Monday, June 9, 2008

Domain Specific Error Messages


As defined by Fowler, an internal DSL uses a host language (e.g. Ruby, Groovy) and an external DSL uses a full-blown parser (e.g. ANTLR).

In the latest JNB article, Mark points out that internal DSLs must live within the syntax rules of the host language. This is fine if the audience is composed of software developers, but what if the domain is microbiology?

The following might not be clear:

if( specimen.isBlood && test.isAmpicillin ) {

However, this is debatable: maybe it's ok. Maybe an internal DSL can whittle down its host syntax so that it is reasonable. Debate among yourselves.

The Universal Issue

There is one universal issue for both developers and microbiologists alike: we make typos. We can bend internal DSLs to look good, but what happens when we make a typo? Will the error message be meaningful for a microbiologist? Or would it reveal the host language with a dev-oriented message?

For example:

if( specimen.isBlood && test.isAmpicillin

Now, what if one were to use ANTLR? Can we get a level of error reporting such as:

Could not understand the statement.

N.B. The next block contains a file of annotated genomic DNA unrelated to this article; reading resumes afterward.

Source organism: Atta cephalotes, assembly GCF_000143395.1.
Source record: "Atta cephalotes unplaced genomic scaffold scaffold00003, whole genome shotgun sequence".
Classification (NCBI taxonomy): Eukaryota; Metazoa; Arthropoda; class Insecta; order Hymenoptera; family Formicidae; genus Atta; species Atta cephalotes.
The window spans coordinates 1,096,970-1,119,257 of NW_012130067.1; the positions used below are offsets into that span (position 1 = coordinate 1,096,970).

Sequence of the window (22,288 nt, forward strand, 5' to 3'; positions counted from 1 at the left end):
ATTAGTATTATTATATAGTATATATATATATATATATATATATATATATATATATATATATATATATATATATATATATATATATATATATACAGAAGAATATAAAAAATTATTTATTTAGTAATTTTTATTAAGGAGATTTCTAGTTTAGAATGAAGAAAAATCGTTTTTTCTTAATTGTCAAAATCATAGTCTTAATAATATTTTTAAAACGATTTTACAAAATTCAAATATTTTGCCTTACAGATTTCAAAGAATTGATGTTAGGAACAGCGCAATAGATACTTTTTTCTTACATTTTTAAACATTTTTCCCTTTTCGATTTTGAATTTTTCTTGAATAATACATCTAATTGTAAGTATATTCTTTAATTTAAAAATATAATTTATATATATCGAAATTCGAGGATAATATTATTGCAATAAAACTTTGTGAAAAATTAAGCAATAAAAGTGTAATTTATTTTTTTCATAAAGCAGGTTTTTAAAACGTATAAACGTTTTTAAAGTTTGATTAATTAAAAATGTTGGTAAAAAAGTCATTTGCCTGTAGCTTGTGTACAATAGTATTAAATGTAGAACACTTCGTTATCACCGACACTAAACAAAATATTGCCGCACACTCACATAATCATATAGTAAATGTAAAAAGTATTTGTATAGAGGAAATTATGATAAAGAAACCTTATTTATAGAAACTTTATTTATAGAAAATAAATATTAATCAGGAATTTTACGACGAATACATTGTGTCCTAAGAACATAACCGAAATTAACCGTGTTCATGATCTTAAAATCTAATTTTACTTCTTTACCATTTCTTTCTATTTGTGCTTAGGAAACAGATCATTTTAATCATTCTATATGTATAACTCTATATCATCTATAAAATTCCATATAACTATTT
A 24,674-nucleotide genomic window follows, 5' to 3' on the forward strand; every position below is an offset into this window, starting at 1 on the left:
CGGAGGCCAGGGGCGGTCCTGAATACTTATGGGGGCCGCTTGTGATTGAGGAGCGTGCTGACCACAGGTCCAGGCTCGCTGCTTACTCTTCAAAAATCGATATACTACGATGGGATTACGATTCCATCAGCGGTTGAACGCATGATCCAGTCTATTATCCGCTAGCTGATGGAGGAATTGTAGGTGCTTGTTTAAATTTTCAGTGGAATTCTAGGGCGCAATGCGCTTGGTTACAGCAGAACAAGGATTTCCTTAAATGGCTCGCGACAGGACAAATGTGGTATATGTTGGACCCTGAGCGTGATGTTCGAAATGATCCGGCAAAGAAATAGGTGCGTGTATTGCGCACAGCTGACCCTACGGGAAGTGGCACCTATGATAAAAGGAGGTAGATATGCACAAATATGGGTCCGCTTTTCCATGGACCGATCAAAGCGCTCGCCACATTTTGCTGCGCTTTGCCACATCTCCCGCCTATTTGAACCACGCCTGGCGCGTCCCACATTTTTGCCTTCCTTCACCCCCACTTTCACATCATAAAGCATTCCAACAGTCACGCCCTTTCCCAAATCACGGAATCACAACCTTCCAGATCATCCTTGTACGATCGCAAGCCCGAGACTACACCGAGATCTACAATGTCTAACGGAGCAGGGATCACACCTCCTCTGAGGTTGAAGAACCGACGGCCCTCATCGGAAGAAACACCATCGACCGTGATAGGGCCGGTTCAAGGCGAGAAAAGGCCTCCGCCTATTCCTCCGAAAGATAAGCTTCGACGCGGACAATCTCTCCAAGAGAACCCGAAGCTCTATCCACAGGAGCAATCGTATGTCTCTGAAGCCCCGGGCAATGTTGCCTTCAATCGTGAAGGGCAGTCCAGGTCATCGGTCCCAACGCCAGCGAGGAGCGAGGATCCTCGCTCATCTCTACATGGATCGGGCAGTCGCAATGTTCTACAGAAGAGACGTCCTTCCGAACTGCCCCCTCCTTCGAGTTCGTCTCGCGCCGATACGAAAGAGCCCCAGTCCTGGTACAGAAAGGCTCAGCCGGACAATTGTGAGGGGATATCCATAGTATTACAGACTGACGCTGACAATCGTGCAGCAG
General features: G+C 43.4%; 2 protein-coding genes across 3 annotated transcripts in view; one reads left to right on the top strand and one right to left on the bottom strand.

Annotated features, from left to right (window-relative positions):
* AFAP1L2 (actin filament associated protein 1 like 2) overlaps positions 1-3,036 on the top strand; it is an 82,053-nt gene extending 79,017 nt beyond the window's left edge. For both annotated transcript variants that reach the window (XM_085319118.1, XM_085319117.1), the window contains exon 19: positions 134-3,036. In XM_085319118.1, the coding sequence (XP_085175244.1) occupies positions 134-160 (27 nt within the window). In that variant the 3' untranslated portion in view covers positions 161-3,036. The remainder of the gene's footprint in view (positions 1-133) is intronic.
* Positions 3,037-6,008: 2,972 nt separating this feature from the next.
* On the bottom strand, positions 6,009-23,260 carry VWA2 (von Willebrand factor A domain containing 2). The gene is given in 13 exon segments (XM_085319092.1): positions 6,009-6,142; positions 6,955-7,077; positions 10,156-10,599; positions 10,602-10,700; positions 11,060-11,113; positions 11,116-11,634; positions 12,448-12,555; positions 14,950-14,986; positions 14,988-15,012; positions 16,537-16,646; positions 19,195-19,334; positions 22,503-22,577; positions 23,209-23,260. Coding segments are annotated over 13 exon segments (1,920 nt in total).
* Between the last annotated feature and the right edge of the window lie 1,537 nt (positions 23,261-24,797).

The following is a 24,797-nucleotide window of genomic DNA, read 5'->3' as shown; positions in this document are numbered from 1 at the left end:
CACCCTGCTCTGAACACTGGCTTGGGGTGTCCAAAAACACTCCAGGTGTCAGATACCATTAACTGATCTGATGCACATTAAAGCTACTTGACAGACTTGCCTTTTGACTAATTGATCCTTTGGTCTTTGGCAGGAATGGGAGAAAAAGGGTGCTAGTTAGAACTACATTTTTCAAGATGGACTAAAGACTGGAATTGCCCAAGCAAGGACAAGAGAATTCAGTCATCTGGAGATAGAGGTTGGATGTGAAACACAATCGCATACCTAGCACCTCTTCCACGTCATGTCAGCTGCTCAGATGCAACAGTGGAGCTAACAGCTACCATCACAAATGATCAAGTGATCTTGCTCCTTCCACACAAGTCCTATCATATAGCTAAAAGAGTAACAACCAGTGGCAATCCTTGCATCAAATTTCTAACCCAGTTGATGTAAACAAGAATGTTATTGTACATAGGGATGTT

Possible cause is mismatched parentheses.
Please type '-help' for a language synopsis.
Please type '-samples' for quick examples.

What if the grammar were even simpler, such the following, but there is a semantic problem:

if specimen.isAmpicillin and test.isBlood

Could we get a domain-specific error message such as:

Error: 'ampicillin' is not a specimen
Error: 'blood' is not a test
Check appropriate values for 'specimen' and 'test'
with '-values'.

I don't know the answer for either internal or external DSLs. For the latter, I'm going to this month's StL JUG to ask the question. See you there.


R. Mark Volkmann said...

Thanks for the heads up! ;-)

Yes, ANTLR error messages can be customized. I almost certainly won't have time to cover this at the JUG meeting, but you can find information on it in the slides. See pages 83 to 85 at

Michael Easter said...

Very cool.. and a free PDF e-book for readers! :-) 89 pages

Btw, the end of this post was rushed. I had to go to work and the copy editor at CtJ HQ was on my case about deadlines.

I'm not really surprised that ANTLR can do such things: it is clearly the "heavy machinery" for parsing. Yet with all the DSL stuff on the blogs, one doesn't hear much about what happens when things go wrong.

Readers, come on out to the JUG to see much more on ANTLR.

Alex Miller said...

Having spent a lot of time with JavaCC and a little with ANTLR, my experience has been that this is possible but definitely an under-estimated part of DSL development. Great question!!